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By Ellen Hawks and Ellen Hawks,SUN STAFF | April 17, 2002
Richard Zaworski of Baltimore requested a recipe for Oyster Pot Pie. "Years ago," he wrote, "my mother made it for my family and we enjoyed it a great deal, but no one can remember the recipe." Marlene Zaworski Mundie, no address given, responded. "I have had this recipe for a few years, but it is not a family recipe. My husband loves it. It is especially good when it snows outside. The white sauce can also be used for chipped beef." And, noting the name of the man seeking the recipe, she added, "Maybe I'll find a lost relative."
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NEWS
By JULIE ROTHMAN and JULIE ROTHMAN,SPECIAL TO THE SUN | June 7, 2006
Nancy Johnson of Springdale, Ark., was looking for a lost recipe for a white barbecue sauce. Barbara Diggs of Newcastle, Wyo., sent in a version she enjoys for a white barbecue sauce from a collection of annual recipes from Southern Living magazine. I tested this recipe on chicken pieces, which I marinated in the sauce for about an hour then precooked slightly in the microwave before finishing them on the grill. I basted the chicken pieces with the sauce as they grilled. The result was a moist and flavorful chicken with a slightly piquant taste.
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FEATURES
September 2, 1998
Ask the AthletesWhat is your favorite pizza topping?Kordell Stewart, quarterback, Pittsburgh Steelers:"I like the supreme - black olives, hot peppers, pepperoni, everything."Annika Sorenstam, professional golfer:"Pineapple. I enjoy the sweetness of the fruit on the pizza."Greg Maddux, pitcher, Atlanta Braves:"Jalapeo peppers. They are spicy, and I like 'em!"Jayson Williams, forward, New Jersey Nets:"I like white pizza. It has white cheese and white sauce. I eat pizza once a day!"VISIT OUR WEBSITE AT WWW.SIKIDS.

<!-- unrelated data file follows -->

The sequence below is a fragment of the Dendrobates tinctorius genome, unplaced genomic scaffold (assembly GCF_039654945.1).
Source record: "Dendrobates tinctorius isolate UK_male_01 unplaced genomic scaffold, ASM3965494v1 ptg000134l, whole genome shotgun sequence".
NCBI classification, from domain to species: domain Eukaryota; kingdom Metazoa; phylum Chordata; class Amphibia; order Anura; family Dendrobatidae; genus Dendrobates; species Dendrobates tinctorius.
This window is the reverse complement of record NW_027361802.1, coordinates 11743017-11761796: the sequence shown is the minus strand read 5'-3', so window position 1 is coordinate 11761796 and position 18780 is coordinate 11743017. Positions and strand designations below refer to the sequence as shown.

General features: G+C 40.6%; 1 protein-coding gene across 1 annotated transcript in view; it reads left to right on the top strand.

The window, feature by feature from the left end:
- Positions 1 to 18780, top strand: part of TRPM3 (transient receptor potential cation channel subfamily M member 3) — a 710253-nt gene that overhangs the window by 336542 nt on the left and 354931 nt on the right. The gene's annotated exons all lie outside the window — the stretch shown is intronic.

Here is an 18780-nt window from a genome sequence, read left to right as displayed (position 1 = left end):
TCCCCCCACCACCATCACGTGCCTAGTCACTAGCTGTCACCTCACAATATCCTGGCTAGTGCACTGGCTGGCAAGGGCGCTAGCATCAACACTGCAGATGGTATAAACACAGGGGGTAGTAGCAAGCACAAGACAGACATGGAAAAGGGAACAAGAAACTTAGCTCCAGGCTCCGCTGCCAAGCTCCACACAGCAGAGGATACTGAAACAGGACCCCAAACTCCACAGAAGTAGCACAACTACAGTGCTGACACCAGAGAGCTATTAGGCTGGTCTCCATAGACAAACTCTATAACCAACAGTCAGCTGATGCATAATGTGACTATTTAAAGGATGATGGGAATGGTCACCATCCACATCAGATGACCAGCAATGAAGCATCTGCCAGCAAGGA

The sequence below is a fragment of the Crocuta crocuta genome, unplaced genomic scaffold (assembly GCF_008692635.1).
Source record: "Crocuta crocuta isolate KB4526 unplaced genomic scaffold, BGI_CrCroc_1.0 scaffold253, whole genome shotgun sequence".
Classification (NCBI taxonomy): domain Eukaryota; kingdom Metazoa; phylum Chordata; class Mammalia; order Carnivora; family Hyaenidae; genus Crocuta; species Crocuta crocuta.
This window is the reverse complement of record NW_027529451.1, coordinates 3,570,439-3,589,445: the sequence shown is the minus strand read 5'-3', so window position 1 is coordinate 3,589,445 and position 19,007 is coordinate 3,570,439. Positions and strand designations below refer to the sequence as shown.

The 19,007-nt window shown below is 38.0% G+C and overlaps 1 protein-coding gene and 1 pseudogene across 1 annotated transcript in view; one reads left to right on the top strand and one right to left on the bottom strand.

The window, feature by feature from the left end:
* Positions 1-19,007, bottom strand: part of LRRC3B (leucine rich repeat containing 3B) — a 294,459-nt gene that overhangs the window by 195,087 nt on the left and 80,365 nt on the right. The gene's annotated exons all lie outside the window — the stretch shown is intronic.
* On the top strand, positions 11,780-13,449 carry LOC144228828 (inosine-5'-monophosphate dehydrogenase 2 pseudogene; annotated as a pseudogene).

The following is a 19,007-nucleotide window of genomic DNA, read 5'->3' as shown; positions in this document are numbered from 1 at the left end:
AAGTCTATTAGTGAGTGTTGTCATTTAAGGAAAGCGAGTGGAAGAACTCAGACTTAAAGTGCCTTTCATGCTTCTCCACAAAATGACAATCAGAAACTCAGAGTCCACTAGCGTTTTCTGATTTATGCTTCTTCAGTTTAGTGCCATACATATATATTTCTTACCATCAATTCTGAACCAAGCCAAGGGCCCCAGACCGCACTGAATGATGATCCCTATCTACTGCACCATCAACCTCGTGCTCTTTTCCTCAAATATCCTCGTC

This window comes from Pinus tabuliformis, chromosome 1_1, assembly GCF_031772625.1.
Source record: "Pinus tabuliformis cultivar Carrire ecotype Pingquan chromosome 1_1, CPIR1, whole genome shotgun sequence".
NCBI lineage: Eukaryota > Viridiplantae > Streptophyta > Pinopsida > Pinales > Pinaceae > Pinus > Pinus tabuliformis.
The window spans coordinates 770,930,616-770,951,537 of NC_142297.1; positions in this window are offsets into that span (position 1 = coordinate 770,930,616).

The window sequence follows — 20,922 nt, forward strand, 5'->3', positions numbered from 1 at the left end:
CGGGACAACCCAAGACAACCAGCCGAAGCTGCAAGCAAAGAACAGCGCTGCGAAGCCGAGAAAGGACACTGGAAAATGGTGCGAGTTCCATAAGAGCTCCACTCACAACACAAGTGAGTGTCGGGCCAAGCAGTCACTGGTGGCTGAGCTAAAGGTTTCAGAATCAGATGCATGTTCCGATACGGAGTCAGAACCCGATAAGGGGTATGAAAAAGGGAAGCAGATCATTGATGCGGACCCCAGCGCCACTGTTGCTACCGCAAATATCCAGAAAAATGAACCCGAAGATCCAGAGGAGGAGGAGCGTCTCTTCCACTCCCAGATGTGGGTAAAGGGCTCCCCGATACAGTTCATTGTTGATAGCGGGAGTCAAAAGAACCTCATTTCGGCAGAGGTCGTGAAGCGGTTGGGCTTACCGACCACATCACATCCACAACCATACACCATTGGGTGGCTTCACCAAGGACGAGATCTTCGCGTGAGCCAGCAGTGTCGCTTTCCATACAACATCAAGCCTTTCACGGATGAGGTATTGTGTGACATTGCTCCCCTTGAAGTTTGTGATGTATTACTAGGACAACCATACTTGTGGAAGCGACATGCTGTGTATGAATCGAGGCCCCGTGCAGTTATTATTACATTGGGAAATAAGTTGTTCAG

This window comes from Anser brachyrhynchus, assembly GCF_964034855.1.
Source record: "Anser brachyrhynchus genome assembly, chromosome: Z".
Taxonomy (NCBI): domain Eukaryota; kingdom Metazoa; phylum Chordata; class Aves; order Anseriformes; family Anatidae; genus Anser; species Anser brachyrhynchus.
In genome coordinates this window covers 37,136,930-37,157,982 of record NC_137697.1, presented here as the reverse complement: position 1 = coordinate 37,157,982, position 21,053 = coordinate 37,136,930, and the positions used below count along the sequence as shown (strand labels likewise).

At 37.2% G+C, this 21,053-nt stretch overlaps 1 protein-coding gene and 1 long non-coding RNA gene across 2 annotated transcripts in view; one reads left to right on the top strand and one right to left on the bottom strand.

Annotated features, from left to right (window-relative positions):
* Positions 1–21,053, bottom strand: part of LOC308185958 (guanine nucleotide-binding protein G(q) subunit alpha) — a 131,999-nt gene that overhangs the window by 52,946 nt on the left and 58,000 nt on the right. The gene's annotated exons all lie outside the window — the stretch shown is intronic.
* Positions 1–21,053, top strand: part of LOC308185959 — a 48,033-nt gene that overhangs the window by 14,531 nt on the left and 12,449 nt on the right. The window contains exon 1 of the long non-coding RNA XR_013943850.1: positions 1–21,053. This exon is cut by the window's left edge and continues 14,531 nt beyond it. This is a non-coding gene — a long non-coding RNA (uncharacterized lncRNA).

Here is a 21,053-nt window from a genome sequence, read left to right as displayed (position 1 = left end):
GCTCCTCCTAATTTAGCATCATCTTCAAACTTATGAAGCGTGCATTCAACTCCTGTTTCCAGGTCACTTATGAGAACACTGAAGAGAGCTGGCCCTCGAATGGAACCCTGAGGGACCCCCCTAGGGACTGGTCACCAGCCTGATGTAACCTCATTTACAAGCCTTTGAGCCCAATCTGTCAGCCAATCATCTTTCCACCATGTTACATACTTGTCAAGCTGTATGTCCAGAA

NEWS
By ROB KASPER | December 4, 2002
FROM NOW until the new year, there is a temptation to work a little harder in the kitchen than you normally do, to knock yourself out. One way to cope with this surge of feelings is to stretch out on the sofa, put a cold washcloth on your forehead, and wait for the sensation to pass. Perhaps that is what I should have done the other day when I considered making the leek-and-shrimp lasagna. Instead, I succumbed to the impulse to make something rich and elegant that would be a delicious holiday dish.
NEWS
By Ellen Hawks and Ellen Hawks,SUN STAFF | November 27, 2002
Ann Popovich of Jeannette, Pa., requested a recipe for vegetable lasagna "with a cream sauce and no tomatoes." Bryon Predika of Baltimore responded with tester Laura Reiley's choice. Vegetable Lasagna Serves 18 6 cups thinly sliced onions (about 3 large) 1 stick butter 1/2 cup plus 1 tablespoon flour 1 1/2 quarts milk 1/8 teaspoon nutmeg 1/8 teaspoon white pepper 1 teaspoon dry mustard 1 teaspoon Worcestershire sauce 3 pounds ricotta cheese 2 eggs 2 to 3 large cloves garlic 1/3 cup chopped parsley 1/4 teaspoon oregano 1/4 teaspoon basil 1/8 teaspoon thyme 2/3 cup grated Romano cheese 1 pound lasagna noodles 1/2 pound asparagus tips, cut into bite-sized pieces 1/3 pound snow peas 1/2 pound mushrooms, sliced 1 pound grated sharp cheddar cheese 1 pound grated Swiss cheese 1 ounce pine nuts In a large skillet with a lid, saute the onions in butter until limp.
FEATURES
By Ellen Hawks and Ellen Hawks,SUN STAFF | April 4, 2001
Mildred P. Herbert of Sykesville requested Haussner's restaurant's recipe for imperial crab. "Many of us were not fortunate to visit one last time." Deborah L. Hiteshew of Baltimore responded with a recipe. She wrote: "I copied it from The Sun in the '80s and have since passed it on to many friends." Haussner's Crab Imperial Serves 6 as an appetizer 1 pound crab meat 2 slices white bread 2 eggs, beaten 4 tablespoons mayonnaise 1 teaspoon prepared mustard 1 teaspoon salt 1 teaspoon black pepper 1 teaspoon Worcestershire sauce 1/2 teaspoon chopped parsley White Sauce (see recipe below)
NEWS
By ROB KASPER | December 4, 2002